Iran has imposed various restrictions including putting an upper limit for import and fixing retail price of aromatic rice which is expected to hit Indian rice exporters in coming months. The new rule will not allow Indian exporters to sell their rice in Iran beyond $850 a ton which is far below the landed cost of $950 a ton of rice. The maximum consumer price is set at $ 1.15 a kg. Clearly, realisations of Indian exporters will diminish under the price caps. “Indirectly, this will benefit Pakistan because of its proximity to Iran. Transportation costs are higher for us,” said an official from the Agricultural and Processed Food Products Export Development Authority (Apeda). “This is unilateral imposition of a virtual import tariff. Iran government must realise that prices are decided by demand and supply and it is unfair to impose such restrictions,” said a leading rice exporter. “Pakistan may be nearer to Iran, but it doesn’t have rice to export. We are confident that Iranian companies will understand that India had a 20-30% lower crop than previous year and hence selling below $925 a tonne is not viable,” he further added. Indian exporters have sought the import price by Iran to be at least $900 per tonne for the trade to be economical.
A 20-member Indian trade delegation comprising exporters and commerce ministry officials visited Iran between January 28 and 30 with a view to promoting exports. The delegation visited various Iranian departments including Food and Drug Organization, Government Trading Corporation and Trade Promotion Organization, Iran Chamber of Commerce and Rice Importers Association. According to India’s Ministry of Commerce, “Film of about 3.5 minutes duration was screened depicting different aspects of Basmati cultivation, processing, and issue of health certificate with the assurance that Indian rice being GMO free.”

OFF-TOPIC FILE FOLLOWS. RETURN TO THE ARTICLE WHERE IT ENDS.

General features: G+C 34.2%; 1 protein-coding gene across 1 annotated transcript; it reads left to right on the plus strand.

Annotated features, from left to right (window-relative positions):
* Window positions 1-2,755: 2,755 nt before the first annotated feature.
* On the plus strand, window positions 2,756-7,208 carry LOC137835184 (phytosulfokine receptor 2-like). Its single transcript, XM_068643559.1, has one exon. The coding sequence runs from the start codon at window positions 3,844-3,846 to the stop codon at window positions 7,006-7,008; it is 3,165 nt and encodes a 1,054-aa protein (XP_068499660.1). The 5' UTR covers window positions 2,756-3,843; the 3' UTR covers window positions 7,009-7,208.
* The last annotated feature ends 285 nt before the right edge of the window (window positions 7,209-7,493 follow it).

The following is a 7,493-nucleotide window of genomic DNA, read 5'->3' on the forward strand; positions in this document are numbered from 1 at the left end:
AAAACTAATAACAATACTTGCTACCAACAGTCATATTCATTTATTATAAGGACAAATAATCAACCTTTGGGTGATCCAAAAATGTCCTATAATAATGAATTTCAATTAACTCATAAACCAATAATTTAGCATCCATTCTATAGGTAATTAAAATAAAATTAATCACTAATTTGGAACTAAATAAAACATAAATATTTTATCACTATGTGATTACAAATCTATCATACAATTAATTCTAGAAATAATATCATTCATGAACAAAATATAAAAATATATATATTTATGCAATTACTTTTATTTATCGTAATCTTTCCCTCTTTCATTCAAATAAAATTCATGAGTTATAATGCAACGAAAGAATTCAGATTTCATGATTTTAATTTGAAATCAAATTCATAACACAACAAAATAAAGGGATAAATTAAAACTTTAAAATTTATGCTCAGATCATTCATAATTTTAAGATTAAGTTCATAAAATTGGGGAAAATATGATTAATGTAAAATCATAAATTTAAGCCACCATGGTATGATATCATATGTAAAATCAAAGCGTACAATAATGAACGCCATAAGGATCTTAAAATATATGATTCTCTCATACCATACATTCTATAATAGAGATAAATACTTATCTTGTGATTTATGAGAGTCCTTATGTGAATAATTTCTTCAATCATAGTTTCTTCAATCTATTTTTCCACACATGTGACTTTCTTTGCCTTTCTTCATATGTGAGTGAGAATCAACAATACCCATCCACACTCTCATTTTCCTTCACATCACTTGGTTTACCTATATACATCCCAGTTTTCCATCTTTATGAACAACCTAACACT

To supplement domestic production of about 2 million Metric Ton (MT), Iran imports about one million MT of rice every year out of which about 700000 MT is exported from India. Iran had been the largest importer of PUSA 1121 variety of basmati rice from India, however, in fiscal 2015-16, India’s exports to Iran almost halved. Indian government and traders were expecting a notification from Tehran that would have allow resumption of issuance of permits for import of rice. “The deliberations helped to dispel the negative publicity which appeared in some part of Iran media causing doubts about the health and safety of rice from India,” exporters told after three day visit to Tehran in January. Rice shipments to Iran had got a boost when India launched a rupee settlement mechanism from April 2012 with Iran to avoid sanctions from the US and EU. As part of the initiative, state-owned UCO Bank tied up with Iranian lenders like Persian, Pasargad, Saman and EN Banks for settlements of dues. Iran and India also had agreed to have referral labs in India for testing rice consignments rejected by Tehran because of presence of pesticide residue.